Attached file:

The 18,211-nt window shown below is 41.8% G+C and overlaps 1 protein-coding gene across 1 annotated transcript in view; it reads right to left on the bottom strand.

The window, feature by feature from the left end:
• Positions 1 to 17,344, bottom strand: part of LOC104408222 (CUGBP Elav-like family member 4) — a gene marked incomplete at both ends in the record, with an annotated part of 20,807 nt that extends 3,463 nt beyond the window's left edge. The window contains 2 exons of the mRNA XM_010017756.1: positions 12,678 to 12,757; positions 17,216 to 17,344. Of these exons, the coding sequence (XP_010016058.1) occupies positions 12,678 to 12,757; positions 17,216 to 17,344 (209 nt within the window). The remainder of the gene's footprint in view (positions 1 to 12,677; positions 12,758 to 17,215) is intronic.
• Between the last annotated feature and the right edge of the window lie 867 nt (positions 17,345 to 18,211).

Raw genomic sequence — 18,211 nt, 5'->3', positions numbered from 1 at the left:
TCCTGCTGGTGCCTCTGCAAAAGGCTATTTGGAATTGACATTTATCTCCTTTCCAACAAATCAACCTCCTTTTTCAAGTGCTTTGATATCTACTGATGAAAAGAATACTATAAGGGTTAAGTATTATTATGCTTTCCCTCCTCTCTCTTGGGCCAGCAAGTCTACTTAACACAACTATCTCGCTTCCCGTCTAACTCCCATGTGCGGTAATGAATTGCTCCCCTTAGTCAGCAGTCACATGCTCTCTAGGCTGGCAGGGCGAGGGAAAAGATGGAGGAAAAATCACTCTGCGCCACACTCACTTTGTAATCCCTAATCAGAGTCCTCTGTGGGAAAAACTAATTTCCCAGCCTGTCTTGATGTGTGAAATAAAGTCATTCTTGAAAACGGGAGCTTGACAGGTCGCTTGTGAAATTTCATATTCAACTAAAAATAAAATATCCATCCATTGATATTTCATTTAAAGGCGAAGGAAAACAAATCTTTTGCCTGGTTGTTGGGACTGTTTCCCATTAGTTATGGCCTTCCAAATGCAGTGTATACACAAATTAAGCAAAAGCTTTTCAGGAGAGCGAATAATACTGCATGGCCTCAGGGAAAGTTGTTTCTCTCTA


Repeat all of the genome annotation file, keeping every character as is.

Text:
The 18,211-nt window shown below is 41.8% G+C and overlaps 1 protein-coding gene across 1 annotated transcript in view; it reads right to left on the bottom strand.

The window, feature by feature from the left end:
• Positions 1 to 17,344, bottom strand: part of LOC104408222 (CUGBP Elav-like family member 4) — a gene marked incomplete at both ends in the record, with an annotated part of 20,807 nt that extends 3,463 nt beyond the window's left edge. The window contains 2 exons of the mRNA XM_010017756.1: positions 12,678 to 12,757; positions 17,216 to 17,344. Of these exons, the coding sequence (XP_010016058.1) occupies positions 12,678 to 12,757; positions 17,216 to 17,344 (209 nt within the window). The remainder of the gene's footprint in view (positions 1 to 12,677; positions 12,758 to 17,215) is intronic.
• Between the last annotated feature and the right edge of the window lie 867 nt (positions 17,345 to 18,211).

Raw genomic sequence — 18,211 nt, 5'->3', positions numbered from 1 at the left:
TCCTGCTGGTGCCTCTGCAAAAGGCTATTTGGAATTGACATTTATCTCCTTTCCAACAAATCAACCTCCTTTTTCAAGTGCTTTGATATCTACTGATGAAAAGAATACTATAAGGGTTAAGTATTATTATGCTTTCCCTCCTCTCTCTTGGGCCAGCAAGTCTACTTAACACAACTATCTCGCTTCCCGTCTAACTCCCATGTGCGGTAATGAATTGCTCCCCTTAGTCAGCAGTCACATGCTCTCTAGGCTGGCAGGGCGAGGGAAAAGATGGAGGAAAAATCACTCTGCGCCACACTCACTTTGTAATCCCTAATCAGAGTCCTCTGTGGGAAAAACTAATTTCCCAGCCTGTCTTGATGTGTGAAATAAAGTCATTCTTGAAAACGGGAGCTTGACAGGTCGCTTGTGAAATTTCATATTCAACTAAAAATAAAATATCCATCCATTGATATTTCATTTAAAGGCGAAGGAAAACAAATCTTTTGCCTGGTTGTTGGGACTGTTTCCCATTAGTTATGGCCTTCCAAATGCAGTGTATACACAAATTAAGCAAAAGCTTTTCAGGAGAGCGAATAATACTGCATGGCCTCAGGGAAAGTTGTTTCTCTCTA